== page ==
The Hillary Step on Mount Everest collapsed sometime in the past few years. The rock feature was an exposed and steep section of the Southeast Ridge that was first climbed in 1953 by Edmund Hillary and Tenzing Norgay.

Expedition leader Tim Mosedale who had climbed Everest a number of times reported it after his May 16 ascent. “The Hillary Step is no more,” he wrote on Facebook.

The 12-metre rock step was at 8,790 metres on Mount Everest, making it one of the highest technical rock features in the world. It was considered the crux of Everest’s most popular route.

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Climber’s site planetmountain.com noted from Pemchhiri Sherpa, “‘Yes, it has changed… before we had to climb the rock but now, after the earthquake, the route has changed and now we need to climb from the right.’

“It’s worth noting that in this pre-monsoon season Pemchhiri helped install the fixed ropes up the SE Ridge route and the other day he scored his eleventh Everest summit.”

A post shared by Kent Stewart (@kentstewart) on

There are currently hundreds of climbers making their way to the summit during one of the few weather windows of the season. For an interview with Mosedale, visit here.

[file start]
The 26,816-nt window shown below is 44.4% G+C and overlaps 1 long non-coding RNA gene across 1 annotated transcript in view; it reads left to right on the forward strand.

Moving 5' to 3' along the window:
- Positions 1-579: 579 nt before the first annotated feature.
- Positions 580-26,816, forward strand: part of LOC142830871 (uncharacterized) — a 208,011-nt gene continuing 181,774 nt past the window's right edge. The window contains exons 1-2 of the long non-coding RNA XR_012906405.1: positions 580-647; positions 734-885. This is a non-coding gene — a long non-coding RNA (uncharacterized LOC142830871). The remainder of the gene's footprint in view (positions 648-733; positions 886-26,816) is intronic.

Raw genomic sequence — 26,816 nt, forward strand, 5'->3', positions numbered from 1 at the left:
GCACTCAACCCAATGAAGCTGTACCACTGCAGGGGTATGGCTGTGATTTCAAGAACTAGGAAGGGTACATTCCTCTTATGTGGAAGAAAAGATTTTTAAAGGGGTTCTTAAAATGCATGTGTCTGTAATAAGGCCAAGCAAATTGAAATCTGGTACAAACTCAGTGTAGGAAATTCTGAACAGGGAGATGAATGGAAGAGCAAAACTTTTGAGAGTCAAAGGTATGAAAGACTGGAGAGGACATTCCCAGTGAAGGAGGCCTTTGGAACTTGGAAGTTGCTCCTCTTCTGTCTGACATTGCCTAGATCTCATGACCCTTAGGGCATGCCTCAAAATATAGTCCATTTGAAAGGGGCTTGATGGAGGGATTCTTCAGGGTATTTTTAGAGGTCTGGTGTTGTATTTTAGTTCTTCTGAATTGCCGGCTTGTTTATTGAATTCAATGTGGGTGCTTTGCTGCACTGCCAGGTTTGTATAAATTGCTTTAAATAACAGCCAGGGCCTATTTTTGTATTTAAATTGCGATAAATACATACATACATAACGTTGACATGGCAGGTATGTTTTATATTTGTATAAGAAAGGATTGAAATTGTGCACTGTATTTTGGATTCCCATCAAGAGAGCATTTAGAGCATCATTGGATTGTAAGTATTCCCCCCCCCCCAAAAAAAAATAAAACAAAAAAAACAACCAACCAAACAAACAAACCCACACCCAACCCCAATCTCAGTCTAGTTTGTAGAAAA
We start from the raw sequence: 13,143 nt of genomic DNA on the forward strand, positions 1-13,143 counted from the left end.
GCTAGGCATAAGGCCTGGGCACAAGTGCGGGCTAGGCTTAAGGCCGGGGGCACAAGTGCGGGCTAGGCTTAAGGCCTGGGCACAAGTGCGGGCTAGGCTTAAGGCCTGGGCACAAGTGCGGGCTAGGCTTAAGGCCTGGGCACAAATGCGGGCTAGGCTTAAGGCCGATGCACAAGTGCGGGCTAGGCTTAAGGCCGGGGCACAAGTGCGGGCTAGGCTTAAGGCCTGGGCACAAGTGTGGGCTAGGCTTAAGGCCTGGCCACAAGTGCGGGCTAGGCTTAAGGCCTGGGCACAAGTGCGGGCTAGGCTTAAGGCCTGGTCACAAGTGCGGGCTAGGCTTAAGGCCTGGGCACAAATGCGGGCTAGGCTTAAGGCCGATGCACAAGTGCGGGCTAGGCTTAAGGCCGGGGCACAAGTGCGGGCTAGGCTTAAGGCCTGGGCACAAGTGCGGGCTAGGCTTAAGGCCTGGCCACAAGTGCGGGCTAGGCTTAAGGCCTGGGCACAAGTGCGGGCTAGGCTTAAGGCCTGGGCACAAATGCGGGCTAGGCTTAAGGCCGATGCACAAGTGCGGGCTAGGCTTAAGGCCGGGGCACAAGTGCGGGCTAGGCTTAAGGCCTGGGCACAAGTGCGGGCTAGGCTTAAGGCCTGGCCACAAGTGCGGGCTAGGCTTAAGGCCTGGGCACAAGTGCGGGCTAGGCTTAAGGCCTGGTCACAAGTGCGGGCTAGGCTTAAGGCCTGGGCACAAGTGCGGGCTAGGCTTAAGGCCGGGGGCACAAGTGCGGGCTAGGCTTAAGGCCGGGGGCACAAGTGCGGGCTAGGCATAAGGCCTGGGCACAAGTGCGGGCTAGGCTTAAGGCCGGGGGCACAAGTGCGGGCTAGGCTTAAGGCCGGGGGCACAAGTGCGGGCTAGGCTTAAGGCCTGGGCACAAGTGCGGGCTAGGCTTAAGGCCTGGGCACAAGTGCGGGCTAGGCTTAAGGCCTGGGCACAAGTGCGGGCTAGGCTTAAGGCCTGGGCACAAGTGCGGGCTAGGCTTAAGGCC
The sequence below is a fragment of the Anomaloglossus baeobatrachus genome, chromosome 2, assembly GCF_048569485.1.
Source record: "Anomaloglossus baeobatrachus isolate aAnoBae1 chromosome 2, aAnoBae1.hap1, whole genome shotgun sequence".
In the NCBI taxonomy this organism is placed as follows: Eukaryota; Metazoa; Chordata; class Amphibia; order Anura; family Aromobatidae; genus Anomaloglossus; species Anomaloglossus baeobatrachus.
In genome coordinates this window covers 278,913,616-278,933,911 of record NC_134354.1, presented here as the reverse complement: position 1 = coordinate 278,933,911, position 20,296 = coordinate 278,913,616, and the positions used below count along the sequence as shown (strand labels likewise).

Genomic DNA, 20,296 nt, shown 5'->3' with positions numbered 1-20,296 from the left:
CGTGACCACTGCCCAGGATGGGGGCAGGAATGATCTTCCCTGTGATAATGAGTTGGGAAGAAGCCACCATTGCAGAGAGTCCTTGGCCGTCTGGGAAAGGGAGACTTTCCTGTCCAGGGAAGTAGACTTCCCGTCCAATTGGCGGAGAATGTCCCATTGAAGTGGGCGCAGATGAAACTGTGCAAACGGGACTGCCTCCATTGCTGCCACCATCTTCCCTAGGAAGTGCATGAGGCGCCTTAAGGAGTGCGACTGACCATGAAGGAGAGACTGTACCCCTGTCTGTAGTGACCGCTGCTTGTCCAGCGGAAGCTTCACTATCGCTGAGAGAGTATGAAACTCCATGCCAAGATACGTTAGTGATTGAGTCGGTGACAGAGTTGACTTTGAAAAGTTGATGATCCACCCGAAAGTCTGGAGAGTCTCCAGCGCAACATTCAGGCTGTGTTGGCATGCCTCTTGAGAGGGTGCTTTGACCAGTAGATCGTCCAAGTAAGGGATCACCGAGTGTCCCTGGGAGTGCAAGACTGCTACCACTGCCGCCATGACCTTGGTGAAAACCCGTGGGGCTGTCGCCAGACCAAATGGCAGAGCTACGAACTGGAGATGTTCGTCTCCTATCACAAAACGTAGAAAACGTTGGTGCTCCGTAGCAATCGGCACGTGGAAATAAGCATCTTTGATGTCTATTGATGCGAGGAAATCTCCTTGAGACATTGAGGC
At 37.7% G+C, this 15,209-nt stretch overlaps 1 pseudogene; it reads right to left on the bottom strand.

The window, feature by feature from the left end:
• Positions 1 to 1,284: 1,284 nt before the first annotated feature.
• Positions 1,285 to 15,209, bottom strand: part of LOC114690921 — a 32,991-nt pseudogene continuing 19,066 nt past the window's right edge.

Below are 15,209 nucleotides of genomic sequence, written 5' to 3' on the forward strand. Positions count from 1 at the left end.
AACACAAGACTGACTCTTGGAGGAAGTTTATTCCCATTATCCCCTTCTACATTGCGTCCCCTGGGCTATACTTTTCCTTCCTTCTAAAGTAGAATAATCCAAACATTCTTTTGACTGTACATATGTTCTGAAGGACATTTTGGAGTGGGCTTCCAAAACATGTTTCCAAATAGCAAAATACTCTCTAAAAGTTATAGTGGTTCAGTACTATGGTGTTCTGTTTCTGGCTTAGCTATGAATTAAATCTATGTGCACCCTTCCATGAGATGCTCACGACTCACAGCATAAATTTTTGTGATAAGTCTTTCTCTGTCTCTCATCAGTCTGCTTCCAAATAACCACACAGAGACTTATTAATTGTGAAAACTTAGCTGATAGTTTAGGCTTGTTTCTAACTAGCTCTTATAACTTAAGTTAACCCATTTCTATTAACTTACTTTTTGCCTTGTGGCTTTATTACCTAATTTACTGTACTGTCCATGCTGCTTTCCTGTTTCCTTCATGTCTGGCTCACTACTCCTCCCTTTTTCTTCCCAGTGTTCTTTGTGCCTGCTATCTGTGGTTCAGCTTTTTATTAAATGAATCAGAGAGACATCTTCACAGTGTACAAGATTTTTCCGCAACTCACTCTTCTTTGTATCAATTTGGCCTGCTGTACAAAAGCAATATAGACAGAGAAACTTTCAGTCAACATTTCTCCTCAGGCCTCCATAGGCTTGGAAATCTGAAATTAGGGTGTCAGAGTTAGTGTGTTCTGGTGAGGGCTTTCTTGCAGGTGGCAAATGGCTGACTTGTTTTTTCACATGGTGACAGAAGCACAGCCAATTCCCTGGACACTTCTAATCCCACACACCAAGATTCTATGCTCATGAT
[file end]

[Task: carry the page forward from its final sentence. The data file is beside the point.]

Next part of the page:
When asked if he thought anyone would ever want to climb Everest after his first ascent, Hillary said in an interview with Allison Chase and Gordon Brown here, “Tenzing and I thought nobody would be particularly interested in trying to climb it again. We were absolutely wrong.”

Other famous rock features that have succumbed to gravity include the Bonatti Pillar falling from the Drus and 60 metres of Half Dome’s Northwest Face falling off the route, which still goes.

Watch climbers queuing at the Hillary Step in 2009 in the video below.


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